Media’s perspective of foreigners can be better

Edited version published in Joongang Daily, December 10th, 2013. http://koreajoongangdaily.joins.com/news/article/Article.aspx?aid=2981768

I have lived in Korea for seven years now. Despite firsthand experience and research on media and education, I still do not claim to be an expert in Korean media culture. No doubt that media are powerful tools that orient us to reality particularly in societies like Korea where the media are a near ubiquitous. The significance of new media in contemporary Korea lies in its proximity; smartphones have become our closest consultants. In the words of Marshall McLuhan four decades ago that “the media work us over completely” couldn’t be truer today. McLuhan is considered the father of modern communications.

It is also common knowledge that the media largely influence our choices: what we buy, what we eat, how we dress and sometimes invokes our thinking on topical issues. Beyond the traditional functions of media to inform, educate, persuade, entertain and set agenda for deliberations, the media too form deep-seating cultural perspectives or worldviews. In fact, McLuhan asserted that all media exist to invest our lives with artificial perceptions and arbitrary values. His claim that the media are so pervasive in their personal, political, economic, aesthetic, psychological, moral, ethical and social consequences that they leave no part of us untouched, unaffected, or unaltered is quite evident in modern life.

In the recent days, there has been a series of publications focusing on multicultural aspect of the Korean Read the rest of this entry »

Korea’s college entry exams and the ‘inconsolable’ desire

 Edited version published in Joongang Ilbo (http://mengnews.joinsmsn.com/view.aspx?gCat=010&aId=2944395)

Last week, over 600,000 Korean students sat an exam that seemingly determines their destiny in life. To most of them, the college entry exam is also a postern to their critical goal of entering Seoul National University, Korea University or Yonsei University. The three institutions are commonly christened as SKY. And they know quite well, that credentials from the “sky” comfortably land graduates plum jobs with big companies or the government. The three institutions are considered the academic cream of Korea.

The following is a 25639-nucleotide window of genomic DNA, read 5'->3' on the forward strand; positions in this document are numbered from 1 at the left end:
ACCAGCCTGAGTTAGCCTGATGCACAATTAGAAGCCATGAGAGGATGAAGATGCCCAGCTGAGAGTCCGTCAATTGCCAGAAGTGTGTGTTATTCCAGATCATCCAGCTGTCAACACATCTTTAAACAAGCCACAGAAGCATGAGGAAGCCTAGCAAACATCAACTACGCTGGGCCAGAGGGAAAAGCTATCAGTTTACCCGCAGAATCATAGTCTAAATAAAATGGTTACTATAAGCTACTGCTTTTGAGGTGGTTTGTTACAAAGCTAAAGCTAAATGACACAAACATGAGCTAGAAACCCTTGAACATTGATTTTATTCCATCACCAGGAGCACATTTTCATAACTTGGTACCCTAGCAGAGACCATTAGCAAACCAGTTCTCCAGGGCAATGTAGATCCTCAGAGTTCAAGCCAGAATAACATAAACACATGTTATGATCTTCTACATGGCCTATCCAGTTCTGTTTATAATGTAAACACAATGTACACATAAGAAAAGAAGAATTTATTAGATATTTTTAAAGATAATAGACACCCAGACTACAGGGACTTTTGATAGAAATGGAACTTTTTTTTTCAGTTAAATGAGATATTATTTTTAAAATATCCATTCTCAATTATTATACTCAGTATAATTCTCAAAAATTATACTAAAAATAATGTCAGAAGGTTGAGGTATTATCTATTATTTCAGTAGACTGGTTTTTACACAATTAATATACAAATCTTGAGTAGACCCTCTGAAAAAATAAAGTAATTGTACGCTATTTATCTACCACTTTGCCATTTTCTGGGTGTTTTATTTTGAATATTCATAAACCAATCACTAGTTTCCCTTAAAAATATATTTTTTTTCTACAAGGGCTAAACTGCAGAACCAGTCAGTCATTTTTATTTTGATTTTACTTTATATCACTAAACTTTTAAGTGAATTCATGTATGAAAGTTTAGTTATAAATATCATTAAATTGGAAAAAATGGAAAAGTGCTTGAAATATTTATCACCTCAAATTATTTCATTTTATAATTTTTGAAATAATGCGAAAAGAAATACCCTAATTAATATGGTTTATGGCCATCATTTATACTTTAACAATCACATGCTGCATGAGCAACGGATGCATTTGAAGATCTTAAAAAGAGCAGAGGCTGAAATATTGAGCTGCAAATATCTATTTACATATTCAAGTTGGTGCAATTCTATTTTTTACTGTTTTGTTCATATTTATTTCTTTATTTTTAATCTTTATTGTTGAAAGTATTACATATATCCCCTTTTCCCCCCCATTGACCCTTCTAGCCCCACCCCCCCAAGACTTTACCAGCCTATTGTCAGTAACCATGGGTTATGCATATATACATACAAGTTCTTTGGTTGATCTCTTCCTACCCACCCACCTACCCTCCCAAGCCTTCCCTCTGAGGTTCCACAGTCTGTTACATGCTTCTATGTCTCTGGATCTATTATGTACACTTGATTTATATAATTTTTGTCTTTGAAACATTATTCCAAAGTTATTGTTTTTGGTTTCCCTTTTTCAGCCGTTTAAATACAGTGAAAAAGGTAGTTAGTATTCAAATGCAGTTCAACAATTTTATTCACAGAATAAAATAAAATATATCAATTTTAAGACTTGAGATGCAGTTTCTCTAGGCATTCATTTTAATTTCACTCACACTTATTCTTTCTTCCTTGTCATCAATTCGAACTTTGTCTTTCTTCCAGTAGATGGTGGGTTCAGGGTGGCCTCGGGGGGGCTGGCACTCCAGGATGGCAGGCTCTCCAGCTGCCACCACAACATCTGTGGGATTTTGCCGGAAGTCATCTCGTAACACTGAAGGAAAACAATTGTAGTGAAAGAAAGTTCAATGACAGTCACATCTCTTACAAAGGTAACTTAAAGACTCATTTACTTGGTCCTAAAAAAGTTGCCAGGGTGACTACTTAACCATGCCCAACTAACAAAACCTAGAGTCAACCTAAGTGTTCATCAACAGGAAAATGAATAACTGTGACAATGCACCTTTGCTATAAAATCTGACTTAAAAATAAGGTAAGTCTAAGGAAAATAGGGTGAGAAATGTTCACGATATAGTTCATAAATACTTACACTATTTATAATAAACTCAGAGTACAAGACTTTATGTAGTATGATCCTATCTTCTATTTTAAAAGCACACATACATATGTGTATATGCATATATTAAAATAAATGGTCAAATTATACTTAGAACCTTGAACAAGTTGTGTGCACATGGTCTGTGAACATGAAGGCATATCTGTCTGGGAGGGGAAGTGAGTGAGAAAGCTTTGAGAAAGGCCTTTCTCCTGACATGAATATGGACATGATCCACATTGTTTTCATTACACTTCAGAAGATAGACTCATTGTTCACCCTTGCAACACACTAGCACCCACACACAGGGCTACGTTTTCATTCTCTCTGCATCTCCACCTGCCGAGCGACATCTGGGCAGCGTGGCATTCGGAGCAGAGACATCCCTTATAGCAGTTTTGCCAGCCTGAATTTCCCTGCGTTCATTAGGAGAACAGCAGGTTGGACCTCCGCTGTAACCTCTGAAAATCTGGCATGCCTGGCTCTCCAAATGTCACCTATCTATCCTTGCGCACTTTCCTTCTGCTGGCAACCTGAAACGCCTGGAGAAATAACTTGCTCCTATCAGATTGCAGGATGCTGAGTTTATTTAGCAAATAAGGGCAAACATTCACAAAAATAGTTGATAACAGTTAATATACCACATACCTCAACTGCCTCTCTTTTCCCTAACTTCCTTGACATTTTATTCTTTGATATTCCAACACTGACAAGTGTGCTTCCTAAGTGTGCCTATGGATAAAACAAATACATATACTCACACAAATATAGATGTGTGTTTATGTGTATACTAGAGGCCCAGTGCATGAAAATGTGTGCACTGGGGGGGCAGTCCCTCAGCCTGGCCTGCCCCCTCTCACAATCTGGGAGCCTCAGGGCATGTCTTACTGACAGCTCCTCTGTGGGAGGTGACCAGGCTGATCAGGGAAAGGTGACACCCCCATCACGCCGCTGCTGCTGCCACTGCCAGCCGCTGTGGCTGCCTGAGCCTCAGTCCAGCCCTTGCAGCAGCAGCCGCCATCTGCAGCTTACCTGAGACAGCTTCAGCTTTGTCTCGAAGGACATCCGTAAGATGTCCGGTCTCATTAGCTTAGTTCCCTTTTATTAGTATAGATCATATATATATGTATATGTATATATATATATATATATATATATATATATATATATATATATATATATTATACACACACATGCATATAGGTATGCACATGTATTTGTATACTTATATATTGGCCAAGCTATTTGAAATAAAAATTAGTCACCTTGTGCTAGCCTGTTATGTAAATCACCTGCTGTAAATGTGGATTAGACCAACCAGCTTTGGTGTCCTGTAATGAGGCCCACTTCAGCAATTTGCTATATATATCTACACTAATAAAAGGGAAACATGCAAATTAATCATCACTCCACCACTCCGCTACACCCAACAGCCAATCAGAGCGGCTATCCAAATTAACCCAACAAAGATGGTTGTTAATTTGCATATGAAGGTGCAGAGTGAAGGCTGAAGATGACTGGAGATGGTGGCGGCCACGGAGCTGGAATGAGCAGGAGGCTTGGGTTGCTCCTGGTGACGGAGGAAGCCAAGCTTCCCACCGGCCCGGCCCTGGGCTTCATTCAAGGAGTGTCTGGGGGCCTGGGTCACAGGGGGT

There is nothing wrong with education that assures one a stable, happy future; after all, it is every parent’s dream to see their children prosper in all aspects. However, observers have termed the College Scholastic Ability Test or CSAT in Korea as either a national obsession or radically esteemed.

On the day of the nine hour exam, the country literally changes. All flight landings and take-offs at the airports are put on hold while the arriving international aircrafts are ordered to circle at altitudes above 10,000 feet for some while. Motorists are also asked to lower their speed and to avoid honking near the test locations during the listening comprehension assessment. In fact, traffic is usually banned from within 200 meters of the test centers until the exam is over.

At the periphery, parents, friends and school juniors of test-takers gather to wish their loved ones success. Some parents would be praying outside the exam centers. In the recent past a mother reportedly vowed to bow 3,000 times, kneeling down with her forehead touching a red cushion perhaps to invoke luck to her beloved son. Most schools will also give a day off to students who are not sitting the exam.

But beyond the facade lies fundamental question that many parents and educationists raise regarding Read the rest of this entry »

The young and unsatisfied? My wonder on smoking and cosmetics in Korea

By Millicent Omollo and B. Kamary, Edited version Published in The Seoul Times – Nov. 3, 2011